There are some Sundays when I wish I had the option of not going to church. Today is one of them. Of course when these days happen it usually means that it would be a good idea to go.
Saturday was ugly. I veered back and forth between tear generating sadness and raging anger. I was moody and unresponsive. I was snippy and irritable. By midday God and I were having a fight. Actually it was me yelling at God for being unfair. It started with me being mad at God for taking my husband from me after so short a time. And then I went on with list of ways that God has been unfair with me.
Now it’s Sunday morning and I have to go to church and carry out the duties of my vocation. I’m not sure I want to talk to God today. However I’m pretty sure God wants to talk to me.
So I’m going to church with all that is swirling around in my heart today. In all honesty the reason I’m going is nine parts duty and one part hope. Going out of duty is not a bad thing. “Stern daughter of the voice of God, O Duty.” That there is a little hope in there today is a good thing. “Hope does not disappoint.” So with my sadness and my anger and even with a small but growing sense of chagrin, I go to church.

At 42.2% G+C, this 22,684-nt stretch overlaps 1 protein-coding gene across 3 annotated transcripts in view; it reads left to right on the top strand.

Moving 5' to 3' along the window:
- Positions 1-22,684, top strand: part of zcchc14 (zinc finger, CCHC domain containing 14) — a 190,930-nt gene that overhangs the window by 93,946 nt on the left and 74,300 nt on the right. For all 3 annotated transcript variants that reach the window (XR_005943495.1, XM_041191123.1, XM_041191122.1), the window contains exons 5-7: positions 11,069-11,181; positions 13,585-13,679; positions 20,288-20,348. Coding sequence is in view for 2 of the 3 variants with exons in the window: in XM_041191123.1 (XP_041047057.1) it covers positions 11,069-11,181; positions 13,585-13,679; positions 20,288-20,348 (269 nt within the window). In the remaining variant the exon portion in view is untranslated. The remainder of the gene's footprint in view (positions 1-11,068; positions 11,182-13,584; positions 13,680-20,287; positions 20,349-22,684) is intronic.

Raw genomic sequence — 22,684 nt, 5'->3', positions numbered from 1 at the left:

He entered as he always does—simply, naturally, no fuse or fanfare. He just entered. He came into the house as I was in the kitchen puttering around doing nothing.
As usual I knew he shouldn’t be here but my heart filled up with joy at seeing him. He sat and we talked about small things and everyday things. At one point, while I was at the sink he came up behind me and gave me a hug. The scene played itself out as it has before.
Sometimes we talk about the big issue between us. Sometimes we don’t. When we do I’m always the one that brings it up. He never says much about it. It’s gotten to the point where even I just let the matter go without comment most of the time.
One time I said to him, “But, Howard baby, you’re dead.” He nodded his head and we sat in that comfortable silence that we shared in life many many times.
He enters my dreams frequently. He lingers. Often the dream ends with us together doing something amazingly ordinary. In last night’s dream I was talking to family members at some large gathering. As I walked into the next room he was sitting there reading. We chatted at bit about nothing and then we walked back into the room with family and whole thing was as uneventful as could be. When the dream took a turn toward the fantastic, he was suddenly gone.
The dreaming went on. Would that the words of the song were true: Life is but a dream.